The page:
Today marks exactly five years since our family boarded a plane with ten overstuffed suitcases to move from Cape Town, South Africa to my hometown in West Michigan.

By that point I had lived in South Africa for ten and a half years. My husband and kids were all born in South Africa and had never lived anywhere else. I was going back to the town where I grew up, but it had changed over the decade I’d been away, and so had I.


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When I think about the fact that it’s been five years, I feel mixed emotions. I miss South Africa and her people immensely, yet I’m immensely grateful for the time we’ve had here in the States. The Lord has been good and faithful as He always is, and we are grateful.


A Place to Land


Read more about our experience in Cape Town and how I ended up there in the first place in my memoir, A Place to Land: A Story of Longing and Belonging.

(Affiliate links have been used in this post, which means I’ll get a teeny tiny commission at no extra cost to you if you choose to click through this link to make a purchase.)





Looking back over the past five years, I came up with five things I do miss about South Africa, and five things I don’t miss about living there.


Here’s my list of five dos and don’ts: 


I do miss our family and friends — of course. More than anything else in South Africa. My husband hasn’t seen his mom or brother in five whole years, my kids haven’t seen their Ouma or uncle, we haven’t seen our dear church family or other friends. Five years is a long time, and much has changed on both sides.


I don’t miss being over 8,000 miles away from my sister and other family and friends here in the States. Even after five years, it still remains such an enormous blessing to live just four miles away from my sister. I doubt I’ll ever get over it.


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I do miss the sense of community that exists in South Africa. As a gross generalization, Americans are quite individualistic. When we first arrived in Michigan, my daughter asked if we could go over to someone’s house. I said, “No honey, we haven’t been invited.” She just stared at me. The concept of having to be invited fell flat on her. “Well, can’t you just call them and ask them to invite us?”


I don’t miss the crime rate in South Africa. I’ll admit I was consistently on edge while living in Cape Town. Praise God we didn’t have any physical harm done to us while we were there, but the threat was real. Muggings, hijackings, shootings, human trafficking and other crimes are common — more rampant in the cities, of course. We did have our car stolen twice, a handful of attempted break-ins, and an actual break-in during which the perpetrator hid on our property for over four hours while we were there.


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I do miss the mountain. Table Mountain is a glorious sight to behold. I never grew tired of staring at her majesty. Now we have Lake Michigan at our doorstep which is another significant blessing I can’t discount, but overall my hometown is remarkably flat. No hills, let alone a mountain. In Cape Town we could see mountains, ocean, city, and winelands from one vantage point.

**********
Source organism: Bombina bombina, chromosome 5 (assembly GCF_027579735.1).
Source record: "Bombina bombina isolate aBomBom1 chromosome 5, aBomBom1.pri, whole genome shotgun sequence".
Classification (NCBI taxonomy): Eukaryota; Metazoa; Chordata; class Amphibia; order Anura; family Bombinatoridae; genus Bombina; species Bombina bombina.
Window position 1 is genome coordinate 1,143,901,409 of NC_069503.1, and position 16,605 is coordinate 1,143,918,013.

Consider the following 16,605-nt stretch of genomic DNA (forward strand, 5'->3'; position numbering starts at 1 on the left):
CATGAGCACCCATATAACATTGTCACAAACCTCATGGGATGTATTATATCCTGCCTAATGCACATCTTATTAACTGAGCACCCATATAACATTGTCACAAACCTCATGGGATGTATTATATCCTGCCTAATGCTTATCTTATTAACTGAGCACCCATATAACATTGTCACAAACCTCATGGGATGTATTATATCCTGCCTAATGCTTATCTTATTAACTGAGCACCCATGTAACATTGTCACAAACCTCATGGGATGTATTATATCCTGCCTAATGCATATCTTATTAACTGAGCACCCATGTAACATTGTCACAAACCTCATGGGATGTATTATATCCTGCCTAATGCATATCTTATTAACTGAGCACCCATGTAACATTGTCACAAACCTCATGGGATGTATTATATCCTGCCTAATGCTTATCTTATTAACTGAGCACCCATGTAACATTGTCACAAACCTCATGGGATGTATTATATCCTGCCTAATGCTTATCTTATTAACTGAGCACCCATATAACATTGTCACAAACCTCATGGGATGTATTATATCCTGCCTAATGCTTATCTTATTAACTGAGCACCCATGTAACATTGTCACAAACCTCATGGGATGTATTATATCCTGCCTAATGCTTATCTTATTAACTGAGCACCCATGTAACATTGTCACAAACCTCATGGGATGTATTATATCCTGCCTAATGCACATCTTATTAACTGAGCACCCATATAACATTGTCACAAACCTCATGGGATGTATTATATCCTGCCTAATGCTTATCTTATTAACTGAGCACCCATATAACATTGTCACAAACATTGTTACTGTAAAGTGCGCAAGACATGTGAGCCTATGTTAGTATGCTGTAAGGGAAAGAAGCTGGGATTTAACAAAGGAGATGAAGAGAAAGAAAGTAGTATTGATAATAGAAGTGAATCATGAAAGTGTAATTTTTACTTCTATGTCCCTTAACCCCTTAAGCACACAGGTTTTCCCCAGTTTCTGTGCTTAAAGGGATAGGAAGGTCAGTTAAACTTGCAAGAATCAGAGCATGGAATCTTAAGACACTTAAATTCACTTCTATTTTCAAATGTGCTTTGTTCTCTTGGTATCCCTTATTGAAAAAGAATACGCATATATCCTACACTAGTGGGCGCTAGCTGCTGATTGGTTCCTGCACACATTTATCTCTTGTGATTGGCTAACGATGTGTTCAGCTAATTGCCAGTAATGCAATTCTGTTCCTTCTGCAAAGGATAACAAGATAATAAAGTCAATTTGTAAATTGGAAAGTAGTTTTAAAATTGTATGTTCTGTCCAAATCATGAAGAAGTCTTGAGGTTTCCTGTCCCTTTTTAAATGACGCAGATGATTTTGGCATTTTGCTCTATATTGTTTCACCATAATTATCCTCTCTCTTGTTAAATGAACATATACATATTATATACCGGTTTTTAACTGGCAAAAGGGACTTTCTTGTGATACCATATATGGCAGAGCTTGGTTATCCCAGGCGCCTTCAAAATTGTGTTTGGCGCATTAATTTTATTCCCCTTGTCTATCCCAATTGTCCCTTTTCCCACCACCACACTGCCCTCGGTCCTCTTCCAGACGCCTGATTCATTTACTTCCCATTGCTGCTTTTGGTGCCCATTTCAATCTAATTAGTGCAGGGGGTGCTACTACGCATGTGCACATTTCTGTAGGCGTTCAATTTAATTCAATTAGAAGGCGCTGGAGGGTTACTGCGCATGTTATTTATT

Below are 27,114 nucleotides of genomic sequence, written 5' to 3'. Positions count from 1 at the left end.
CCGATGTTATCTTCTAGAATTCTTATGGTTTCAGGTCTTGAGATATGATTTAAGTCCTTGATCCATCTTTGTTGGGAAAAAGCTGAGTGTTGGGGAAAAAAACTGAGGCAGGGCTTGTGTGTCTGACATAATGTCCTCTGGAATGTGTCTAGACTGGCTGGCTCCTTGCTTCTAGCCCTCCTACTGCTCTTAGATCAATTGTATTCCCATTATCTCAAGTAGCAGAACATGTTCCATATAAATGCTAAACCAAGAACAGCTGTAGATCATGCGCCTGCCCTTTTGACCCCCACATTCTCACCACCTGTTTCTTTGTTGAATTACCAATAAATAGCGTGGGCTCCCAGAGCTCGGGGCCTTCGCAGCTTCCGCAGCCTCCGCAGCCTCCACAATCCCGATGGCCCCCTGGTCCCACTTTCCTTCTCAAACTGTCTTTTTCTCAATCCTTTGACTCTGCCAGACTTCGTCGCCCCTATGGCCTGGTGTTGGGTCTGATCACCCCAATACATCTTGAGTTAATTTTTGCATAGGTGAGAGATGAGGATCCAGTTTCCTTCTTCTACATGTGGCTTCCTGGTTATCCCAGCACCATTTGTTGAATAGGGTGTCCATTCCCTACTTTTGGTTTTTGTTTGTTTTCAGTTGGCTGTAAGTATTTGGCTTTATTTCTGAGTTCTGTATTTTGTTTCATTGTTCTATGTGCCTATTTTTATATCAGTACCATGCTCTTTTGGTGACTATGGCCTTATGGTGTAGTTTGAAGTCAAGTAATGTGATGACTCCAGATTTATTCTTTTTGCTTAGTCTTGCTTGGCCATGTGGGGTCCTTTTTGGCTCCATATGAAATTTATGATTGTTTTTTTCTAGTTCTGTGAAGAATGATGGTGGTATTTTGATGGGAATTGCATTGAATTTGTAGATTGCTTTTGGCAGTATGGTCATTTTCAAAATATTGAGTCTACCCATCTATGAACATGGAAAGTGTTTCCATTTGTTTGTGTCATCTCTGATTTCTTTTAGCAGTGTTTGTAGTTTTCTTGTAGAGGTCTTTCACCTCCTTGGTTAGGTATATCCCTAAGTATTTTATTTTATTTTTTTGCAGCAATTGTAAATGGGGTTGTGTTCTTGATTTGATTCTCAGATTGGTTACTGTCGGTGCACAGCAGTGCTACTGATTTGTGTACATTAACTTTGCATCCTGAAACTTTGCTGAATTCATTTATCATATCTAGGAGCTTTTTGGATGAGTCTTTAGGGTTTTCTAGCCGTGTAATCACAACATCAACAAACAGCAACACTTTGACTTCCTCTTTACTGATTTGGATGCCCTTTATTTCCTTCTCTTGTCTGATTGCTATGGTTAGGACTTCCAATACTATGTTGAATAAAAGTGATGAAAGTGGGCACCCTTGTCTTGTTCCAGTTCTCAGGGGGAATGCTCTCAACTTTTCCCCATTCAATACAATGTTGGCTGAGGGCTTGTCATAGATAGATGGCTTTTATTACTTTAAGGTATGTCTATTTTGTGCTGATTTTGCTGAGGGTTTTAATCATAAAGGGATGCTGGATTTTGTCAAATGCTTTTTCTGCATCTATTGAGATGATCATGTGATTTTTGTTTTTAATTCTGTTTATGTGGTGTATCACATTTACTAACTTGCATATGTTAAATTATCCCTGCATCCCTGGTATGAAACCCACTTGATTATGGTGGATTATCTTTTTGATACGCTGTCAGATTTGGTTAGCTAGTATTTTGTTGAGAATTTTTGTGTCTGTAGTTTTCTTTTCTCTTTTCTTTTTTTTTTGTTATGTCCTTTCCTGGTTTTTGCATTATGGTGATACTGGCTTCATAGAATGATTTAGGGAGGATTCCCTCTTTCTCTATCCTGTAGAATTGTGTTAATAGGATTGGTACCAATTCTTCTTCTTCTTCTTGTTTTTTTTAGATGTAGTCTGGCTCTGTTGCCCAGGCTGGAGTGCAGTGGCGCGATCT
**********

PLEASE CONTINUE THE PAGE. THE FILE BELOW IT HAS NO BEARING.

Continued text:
I don’t miss not having central heating in our house. People don’t believe me when I tell them, but it gets cold in South Africa. And they don’t have indoor heating apart from fireplaces or space heaters. On several occasions in the winter (which happens to be during America’s summer), I could see my breath inside the house. It’s not uncommon to wear multiple layers including jackets, scarves, and hats during a church service.


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I do miss the diversity. Living in Cape Town, I could hear multiple languages and accents in any given hour. People of every shade strolled the streets. Now in West Michigan, our town is predominantly white and predominantly middle class. The only non-white kids in church and my kids’ school are adopted, and there are only a handful of them. Yes, we could certainly choose to live in a more diverse part of the U.S. but for now we’re choosing to be close to family, and that decision means very little diversity.


I don’t miss the lack of ease and convenience. Yes, comfort is addictive. Yes, convenience can become idolatrous. And no, I don’t love what ease and convenience have done to me and my increasing lack of patience, but it sure is nice have everything I could want at my fingertips. (And yes, I am fully aware of the privilege dripping from this paragraph. And no, I’m not proud of it, but it’s true.)


I do miss Five Roses tea, Ouma rusks, samoosas, Mrs. Ball’s chutney, boerewors, biltong, chakalaka, Aero bars, Crunchies, and Beacon marshmallow Easter eggs.


I don’t miss the mental strain required to live as an expatriate in a foreign country. And yet, I would go back in a heartbeat. In a very real sense, living outside my comfort zone made my faith seem more tangible. I was constantly aware of my utter dependence on the Lord’s help. In America, it’s so easy to slip into a sense of apathy and self-sufficiency. I don’t need Him or His grace any less no matter where I live, but my awareness of my need was greater when I lived in Cape Town.


Whew! How’s that for a walk down memory lane? I’m so grateful for the time I had in Cape Town, and so grateful for the time I’ve had in Michigan. God is good. All the time.

I’m excited to share more about my experience moving back and forth from Michigan to Cape Town and back again in my memoir, A Place to Land: A Story of Longing and Belonging.


Related Posts: 

South Africa – A Photographic Tribute

31 Days of Life in South Africa


A Place to Land